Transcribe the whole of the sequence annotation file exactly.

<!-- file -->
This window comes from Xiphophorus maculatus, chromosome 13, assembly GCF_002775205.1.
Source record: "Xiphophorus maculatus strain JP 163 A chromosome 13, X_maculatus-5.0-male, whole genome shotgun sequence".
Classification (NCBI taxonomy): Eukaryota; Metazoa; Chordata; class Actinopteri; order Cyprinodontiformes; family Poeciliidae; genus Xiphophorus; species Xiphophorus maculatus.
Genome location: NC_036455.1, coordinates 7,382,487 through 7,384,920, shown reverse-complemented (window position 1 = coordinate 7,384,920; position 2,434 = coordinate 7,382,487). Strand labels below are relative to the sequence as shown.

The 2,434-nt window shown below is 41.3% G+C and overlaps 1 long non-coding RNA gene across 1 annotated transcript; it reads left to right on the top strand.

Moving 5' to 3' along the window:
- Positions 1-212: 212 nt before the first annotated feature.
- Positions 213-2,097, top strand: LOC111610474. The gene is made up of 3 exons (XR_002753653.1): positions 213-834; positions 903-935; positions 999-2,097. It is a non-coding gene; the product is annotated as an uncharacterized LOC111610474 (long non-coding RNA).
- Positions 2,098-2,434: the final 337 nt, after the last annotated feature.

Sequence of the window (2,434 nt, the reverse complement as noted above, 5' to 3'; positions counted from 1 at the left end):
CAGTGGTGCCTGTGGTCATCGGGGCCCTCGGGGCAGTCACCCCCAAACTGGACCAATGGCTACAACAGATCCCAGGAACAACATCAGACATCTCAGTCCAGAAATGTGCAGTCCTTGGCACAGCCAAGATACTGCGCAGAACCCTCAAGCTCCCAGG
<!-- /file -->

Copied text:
This window comes from Xiphophorus maculatus, chromosome 13, assembly GCF_002775205.1.
Source record: "Xiphophorus maculatus strain JP 163 A chromosome 13, X_maculatus-5.0-male, whole genome shotgun sequence".
Classification (NCBI taxonomy): Eukaryota; Metazoa; Chordata; class Actinopteri; order Cyprinodontiformes; family Poeciliidae; genus Xiphophorus; species Xiphophorus maculatus.
Genome location: NC_036455.1, coordinates 7,382,487 through 7,384,920, shown reverse-complemented (window position 1 = coordinate 7,384,920; position 2,434 = coordinate 7,382,487). Strand labels below are relative to the sequence as shown.

The 2,434-nt window shown below is 41.3% G+C and overlaps 1 long non-coding RNA gene across 1 annotated transcript; it reads left to right on the top strand.

Moving 5' to 3' along the window:
- Positions 1-212: 212 nt before the first annotated feature.
- Positions 213-2,097, top strand: LOC111610474. The gene is made up of 3 exons (XR_002753653.1): positions 213-834; positions 903-935; positions 999-2,097. It is a non-coding gene; the product is annotated as an uncharacterized LOC111610474 (long non-coding RNA).
- Positions 2,098-2,434: the final 337 nt, after the last annotated feature.

Sequence of the window (2,434 nt, the reverse complement as noted above, 5' to 3'; positions counted from 1 at the left end):
CAGTGGTGCCTGTGGTCATCGGGGCCCTCGGGGCAGTCACCCCCAAACTGGACCAATGGCTACAACAGATCCCAGGAACAACATCAGACATCTCAGTCCAGAAATGTGCAGTCCTTGGCACAGCCAAGATACTGCGCAGAACCCTCAAGCTCCCAGG